Abstract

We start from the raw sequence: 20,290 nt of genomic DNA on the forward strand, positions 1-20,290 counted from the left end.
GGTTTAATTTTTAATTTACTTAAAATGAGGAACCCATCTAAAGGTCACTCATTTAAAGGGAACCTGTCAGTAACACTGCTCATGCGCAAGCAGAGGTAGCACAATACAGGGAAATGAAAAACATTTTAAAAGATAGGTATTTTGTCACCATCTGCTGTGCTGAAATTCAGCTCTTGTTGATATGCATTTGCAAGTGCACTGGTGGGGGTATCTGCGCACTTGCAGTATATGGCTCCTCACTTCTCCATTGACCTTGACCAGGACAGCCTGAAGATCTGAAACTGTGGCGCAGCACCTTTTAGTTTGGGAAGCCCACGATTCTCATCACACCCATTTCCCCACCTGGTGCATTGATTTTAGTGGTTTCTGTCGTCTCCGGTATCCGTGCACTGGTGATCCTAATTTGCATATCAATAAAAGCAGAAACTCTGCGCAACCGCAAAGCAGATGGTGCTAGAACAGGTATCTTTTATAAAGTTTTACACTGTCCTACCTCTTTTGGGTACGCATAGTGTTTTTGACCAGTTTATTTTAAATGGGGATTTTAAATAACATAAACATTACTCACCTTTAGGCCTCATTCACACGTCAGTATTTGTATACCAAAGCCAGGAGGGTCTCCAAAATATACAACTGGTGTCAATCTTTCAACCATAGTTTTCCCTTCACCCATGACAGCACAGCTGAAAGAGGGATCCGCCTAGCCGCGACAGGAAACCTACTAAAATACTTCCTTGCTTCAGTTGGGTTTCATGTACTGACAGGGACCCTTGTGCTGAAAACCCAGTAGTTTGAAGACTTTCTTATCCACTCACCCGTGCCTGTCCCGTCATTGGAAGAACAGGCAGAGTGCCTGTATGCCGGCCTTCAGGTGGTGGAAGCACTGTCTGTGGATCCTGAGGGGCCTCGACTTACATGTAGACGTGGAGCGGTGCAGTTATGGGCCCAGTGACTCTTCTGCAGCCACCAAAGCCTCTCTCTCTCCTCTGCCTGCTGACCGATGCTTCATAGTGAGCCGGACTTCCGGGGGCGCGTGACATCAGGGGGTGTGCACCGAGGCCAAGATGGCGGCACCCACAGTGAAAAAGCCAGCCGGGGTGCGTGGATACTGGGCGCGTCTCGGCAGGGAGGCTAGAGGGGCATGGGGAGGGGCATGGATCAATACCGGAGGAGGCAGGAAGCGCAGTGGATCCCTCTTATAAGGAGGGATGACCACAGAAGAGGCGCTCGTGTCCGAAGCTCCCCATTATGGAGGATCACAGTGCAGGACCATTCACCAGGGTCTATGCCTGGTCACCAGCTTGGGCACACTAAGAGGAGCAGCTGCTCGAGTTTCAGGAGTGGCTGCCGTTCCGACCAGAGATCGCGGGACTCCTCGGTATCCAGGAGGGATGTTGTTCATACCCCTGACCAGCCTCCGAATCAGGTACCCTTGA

IP-based blacklist is an effective way to filter spam emails. However, building and maintaining individual IP addresses in the blacklist is difficult, as new malicious hosts continuously appear and their IP addresses may also change over time. To mitigate this problem, researchers have proposed to replace individual IP addresses in the blacklist with IP clusters, e.g., BGP clusters. In this paper, we closely examine the accuracy of IP-cluster-based approaches to understand their effectiveness and fundamental limitations. Based on such understanding, we propose and implement a new clustering approach that considers both network origin and DNS information, and incorporate it with SpamAssassin, a popular spam filtering system widely used today. Applying our approach to a 7-month email trace collected at a large university department, we can reduce the false negative rate by 50% compared with directly applying various public IP-based blacklists without increasing the false positive rate. Furthermore, using honeypot email accounts and real user accounts, we show that our approach can capture 30% – 50% of the spam emails that slip through SpamAssassin today.